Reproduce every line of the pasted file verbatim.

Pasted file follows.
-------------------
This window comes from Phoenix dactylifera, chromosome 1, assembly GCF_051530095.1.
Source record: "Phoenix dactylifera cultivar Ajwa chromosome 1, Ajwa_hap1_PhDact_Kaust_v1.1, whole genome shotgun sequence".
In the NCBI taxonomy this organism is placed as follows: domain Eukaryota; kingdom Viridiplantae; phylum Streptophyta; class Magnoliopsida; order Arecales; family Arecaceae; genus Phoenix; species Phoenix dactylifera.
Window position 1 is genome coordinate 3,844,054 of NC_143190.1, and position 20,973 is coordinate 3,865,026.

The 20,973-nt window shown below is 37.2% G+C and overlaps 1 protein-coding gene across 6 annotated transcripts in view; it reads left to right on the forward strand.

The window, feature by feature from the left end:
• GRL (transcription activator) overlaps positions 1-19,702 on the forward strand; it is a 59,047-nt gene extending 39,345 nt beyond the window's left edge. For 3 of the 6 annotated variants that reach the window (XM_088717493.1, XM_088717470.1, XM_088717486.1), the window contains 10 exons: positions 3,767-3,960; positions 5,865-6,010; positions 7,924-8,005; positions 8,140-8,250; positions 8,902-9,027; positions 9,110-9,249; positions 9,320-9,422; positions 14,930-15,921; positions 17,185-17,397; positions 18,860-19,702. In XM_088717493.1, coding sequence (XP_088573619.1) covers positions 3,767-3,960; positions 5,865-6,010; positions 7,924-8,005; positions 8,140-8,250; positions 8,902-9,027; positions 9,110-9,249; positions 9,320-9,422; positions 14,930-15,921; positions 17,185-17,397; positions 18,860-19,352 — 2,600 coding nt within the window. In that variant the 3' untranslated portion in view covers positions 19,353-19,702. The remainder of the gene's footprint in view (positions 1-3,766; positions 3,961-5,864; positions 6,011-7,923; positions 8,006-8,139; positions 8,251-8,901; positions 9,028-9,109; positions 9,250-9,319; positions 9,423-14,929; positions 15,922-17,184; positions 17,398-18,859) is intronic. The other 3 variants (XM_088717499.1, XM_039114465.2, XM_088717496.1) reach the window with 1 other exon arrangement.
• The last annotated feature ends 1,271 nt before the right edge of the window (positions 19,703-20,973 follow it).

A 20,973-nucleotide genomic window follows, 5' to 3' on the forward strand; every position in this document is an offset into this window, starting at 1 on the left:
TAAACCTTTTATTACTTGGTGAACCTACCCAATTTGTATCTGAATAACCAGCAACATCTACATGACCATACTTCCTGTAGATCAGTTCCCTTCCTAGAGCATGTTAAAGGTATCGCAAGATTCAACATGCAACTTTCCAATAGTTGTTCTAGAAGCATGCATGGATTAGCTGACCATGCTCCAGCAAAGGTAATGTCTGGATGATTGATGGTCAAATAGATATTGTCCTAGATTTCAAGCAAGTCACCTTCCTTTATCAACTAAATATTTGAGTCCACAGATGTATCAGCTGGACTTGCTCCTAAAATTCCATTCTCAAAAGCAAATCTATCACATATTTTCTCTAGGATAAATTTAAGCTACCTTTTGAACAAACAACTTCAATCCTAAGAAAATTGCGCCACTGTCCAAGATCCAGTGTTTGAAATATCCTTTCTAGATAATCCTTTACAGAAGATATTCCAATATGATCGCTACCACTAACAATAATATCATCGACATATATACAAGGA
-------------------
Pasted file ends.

This window comes from Phoenix dactylifera, chromosome 1, assembly GCF_051530095.1.
Source record: "Phoenix dactylifera cultivar Ajwa chromosome 1, Ajwa_hap1_PhDact_Kaust_v1.1, whole genome shotgun sequence".
In the NCBI taxonomy this organism is placed as follows: domain Eukaryota; kingdom Viridiplantae; phylum Streptophyta; class Magnoliopsida; order Arecales; family Arecaceae; genus Phoenix; species Phoenix dactylifera.
Window position 1 is genome coordinate 3,844,054 of NC_143190.1, and position 20,973 is coordinate 3,865,026.

The 20,973-nt window shown below is 37.2% G+C and overlaps 1 protein-coding gene across 6 annotated transcripts in view; it reads left to right on the forward strand.

The window, feature by feature from the left end:
• GRL (transcription activator) overlaps positions 1-19,702 on the forward strand; it is a 59,047-nt gene extending 39,345 nt beyond the window's left edge. For 3 of the 6 annotated variants that reach the window (XM_088717493.1, XM_088717470.1, XM_088717486.1), the window contains 10 exons: positions 3,767-3,960; positions 5,865-6,010; positions 7,924-8,005; positions 8,140-8,250; positions 8,902-9,027; positions 9,110-9,249; positions 9,320-9,422; positions 14,930-15,921; positions 17,185-17,397; positions 18,860-19,702. In XM_088717493.1, coding sequence (XP_088573619.1) covers positions 3,767-3,960; positions 5,865-6,010; positions 7,924-8,005; positions 8,140-8,250; positions 8,902-9,027; positions 9,110-9,249; positions 9,320-9,422; positions 14,930-15,921; positions 17,185-17,397; positions 18,860-19,352 — 2,600 coding nt within the window. In that variant the 3' untranslated portion in view covers positions 19,353-19,702. The remainder of the gene's footprint in view (positions 1-3,766; positions 3,961-5,864; positions 6,011-7,923; positions 8,006-8,139; positions 8,251-8,901; positions 9,028-9,109; positions 9,250-9,319; positions 9,423-14,929; positions 15,922-17,184; positions 17,398-18,859) is intronic. The other 3 variants (XM_088717499.1, XM_039114465.2, XM_088717496.1) reach the window with 1 other exon arrangement.
• The last annotated feature ends 1,271 nt before the right edge of the window (positions 19,703-20,973 follow it).

A 20,973-nucleotide genomic window follows, 5' to 3' on the forward strand; every position in this document is an offset into this window, starting at 1 on the left:
TAAACCTTTTATTACTTGGTGAACCTACCCAATTTGTATCTGAATAACCAGCAACATCTACATGACCATACTTCCTGTAGATCAGTTCCCTTCCTAGAGCATGTTAAAGGTATCGCAAGATTCAACATGCAACTTTCCAATAGTTGTTCTAGAAGCATGCATGGATTAGCTGACCATGCTCCAGCAAAGGTAATGTCTGGATGATTGATGGTCAAATAGATATTGTCCTAGATTTCAAGCAAGTCACCTTCCTTTATCAACTAAATATTTGAGTCCACAGATGTATCAGCTGGACTTGCTCCTAAAATTCCATTCTCAAAAGCAAATCTATCACATATTTTCTCTAGGATAAATTTAAGCTACCTTTTGAACAAACAACTTCAATCCTAAGAAAATTGCGCCACTGTCCAAGATCCAGTGTTTGAAATATCCTTTCTAGATAATCCTTTACAGAAGATATTCCAATATGATCGCTACCACTAACAATAATATCATCGACATATATACAAGGA